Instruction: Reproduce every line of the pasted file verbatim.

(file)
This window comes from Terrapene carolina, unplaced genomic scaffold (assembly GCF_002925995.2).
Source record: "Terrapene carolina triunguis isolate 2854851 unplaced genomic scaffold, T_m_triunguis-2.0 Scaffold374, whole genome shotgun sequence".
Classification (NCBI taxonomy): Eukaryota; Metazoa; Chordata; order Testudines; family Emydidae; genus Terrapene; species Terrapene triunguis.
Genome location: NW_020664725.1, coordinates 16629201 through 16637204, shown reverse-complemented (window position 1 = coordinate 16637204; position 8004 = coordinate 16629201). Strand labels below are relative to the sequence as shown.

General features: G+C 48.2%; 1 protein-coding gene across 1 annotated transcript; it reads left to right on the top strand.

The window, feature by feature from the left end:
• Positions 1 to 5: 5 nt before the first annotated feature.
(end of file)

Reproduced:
This window comes from Terrapene carolina, unplaced genomic scaffold (assembly GCF_002925995.2).
Source record: "Terrapene carolina triunguis isolate 2854851 unplaced genomic scaffold, T_m_triunguis-2.0 Scaffold374, whole genome shotgun sequence".
Classification (NCBI taxonomy): Eukaryota; Metazoa; Chordata; order Testudines; family Emydidae; genus Terrapene; species Terrapene triunguis.
Genome location: NW_020664725.1, coordinates 16629201 through 16637204, shown reverse-complemented (window position 1 = coordinate 16637204; position 8004 = coordinate 16629201). Strand labels below are relative to the sequence as shown.

General features: G+C 48.2%; 1 protein-coding gene across 1 annotated transcript; it reads left to right on the top strand.

The window, feature by feature from the left end:
• Positions 1 to 5: 5 nt before the first annotated feature.